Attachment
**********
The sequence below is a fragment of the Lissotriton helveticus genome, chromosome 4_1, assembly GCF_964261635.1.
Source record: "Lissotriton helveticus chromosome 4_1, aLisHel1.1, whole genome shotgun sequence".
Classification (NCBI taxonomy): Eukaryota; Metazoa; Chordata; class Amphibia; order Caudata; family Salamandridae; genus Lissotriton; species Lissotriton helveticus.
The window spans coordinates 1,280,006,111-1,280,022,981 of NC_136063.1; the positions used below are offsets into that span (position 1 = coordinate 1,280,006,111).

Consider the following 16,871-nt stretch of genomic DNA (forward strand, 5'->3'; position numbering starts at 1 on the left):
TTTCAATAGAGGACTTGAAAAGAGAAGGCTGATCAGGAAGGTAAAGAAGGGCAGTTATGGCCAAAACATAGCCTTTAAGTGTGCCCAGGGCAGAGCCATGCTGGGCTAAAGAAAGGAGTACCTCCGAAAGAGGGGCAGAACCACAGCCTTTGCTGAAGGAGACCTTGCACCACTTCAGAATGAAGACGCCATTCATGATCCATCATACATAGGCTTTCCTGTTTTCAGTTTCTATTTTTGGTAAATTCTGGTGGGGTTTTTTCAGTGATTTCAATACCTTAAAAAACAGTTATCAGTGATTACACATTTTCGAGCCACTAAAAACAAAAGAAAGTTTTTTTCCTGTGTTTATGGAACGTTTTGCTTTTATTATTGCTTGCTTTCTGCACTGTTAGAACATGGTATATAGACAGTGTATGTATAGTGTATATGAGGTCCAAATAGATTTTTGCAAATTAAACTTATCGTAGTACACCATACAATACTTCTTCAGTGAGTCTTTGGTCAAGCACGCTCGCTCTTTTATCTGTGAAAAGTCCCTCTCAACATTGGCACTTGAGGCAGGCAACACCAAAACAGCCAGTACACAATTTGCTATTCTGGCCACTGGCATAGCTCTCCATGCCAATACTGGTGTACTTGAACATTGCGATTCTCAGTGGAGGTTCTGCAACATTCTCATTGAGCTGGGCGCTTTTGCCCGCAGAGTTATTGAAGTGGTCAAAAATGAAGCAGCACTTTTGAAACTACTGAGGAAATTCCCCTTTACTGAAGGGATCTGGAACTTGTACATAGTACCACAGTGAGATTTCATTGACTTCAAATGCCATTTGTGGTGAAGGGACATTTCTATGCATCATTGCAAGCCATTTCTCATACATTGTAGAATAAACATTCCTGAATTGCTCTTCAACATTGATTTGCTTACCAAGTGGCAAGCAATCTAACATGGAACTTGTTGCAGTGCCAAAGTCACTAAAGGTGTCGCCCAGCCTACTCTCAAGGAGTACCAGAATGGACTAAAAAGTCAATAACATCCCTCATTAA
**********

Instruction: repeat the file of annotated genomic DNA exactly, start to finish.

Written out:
The sequence below is a fragment of the Lissotriton helveticus genome, chromosome 4_1, assembly GCF_964261635.1.
Source record: "Lissotriton helveticus chromosome 4_1, aLisHel1.1, whole genome shotgun sequence".
Classification (NCBI taxonomy): Eukaryota; Metazoa; Chordata; class Amphibia; order Caudata; family Salamandridae; genus Lissotriton; species Lissotriton helveticus.
The window spans coordinates 1,280,006,111-1,280,022,981 of NC_136063.1; the positions used below are offsets into that span (position 1 = coordinate 1,280,006,111).

Consider the following 16,871-nt stretch of genomic DNA (forward strand, 5'->3'; position numbering starts at 1 on the left):
TTTCAATAGAGGACTTGAAAAGAGAAGGCTGATCAGGAAGGTAAAGAAGGGCAGTTATGGCCAAAACATAGCCTTTAAGTGTGCCCAGGGCAGAGCCATGCTGGGCTAAAGAAAGGAGTACCTCCGAAAGAGGGGCAGAACCACAGCCTTTGCTGAAGGAGACCTTGCACCACTTCAGAATGAAGACGCCATTCATGATCCATCATACATAGGCTTTCCTGTTTTCAGTTTCTATTTTTGGTAAATTCTGGTGGGGTTTTTTCAGTGATTTCAATACCTTAAAAAACAGTTATCAGTGATTACACATTTTCGAGCCACTAAAAACAAAAGAAAGTTTTTTTCCTGTGTTTATGGAACGTTTTGCTTTTATTATTGCTTGCTTTCTGCACTGTTAGAACATGGTATATAGACAGTGTATGTATAGTGTATATGAGGTCCAAATAGATTTTTGCAAATTAAACTTATCGTAGTACACCATACAATACTTCTTCAGTGAGTCTTTGGTCAAGCACGCTCGCTCTTTTATCTGTGAAAAGTCCCTCTCAACATTGGCACTTGAGGCAGGCAACACCAAAACAGCCAGTACACAATTTGCTATTCTGGCCACTGGCATAGCTCTCCATGCCAATACTGGTGTACTTGAACATTGCGATTCTCAGTGGAGGTTCTGCAACATTCTCATTGAGCTGGGCGCTTTTGCCCGCAGAGTTATTGAAGTGGTCAAAAATGAAGCAGCACTTTTGAAACTACTGAGGAAATTCCCCTTTACTGAAGGGATCTGGAACTTGTACATAGTACCACAGTGAGATTTCATTGACTTCAAATGCCATTTGTGGTGAAGGGACATTTCTATGCATCATTGCAAGCCATTTCTCATACATTGTAGAATAAACATTCCTGAATTGCTCTTCAACATTGATTTGCTTACCAAGTGGCAAGCAATCTAACATGGAACTTGTTGCAGTGCCAAAGTCACTAAAGGTGTCGCCCAGCCTACTCTCAAGGAGTACCAGAATGGACTAAAAAGTCAATAACATCCCTCATTAA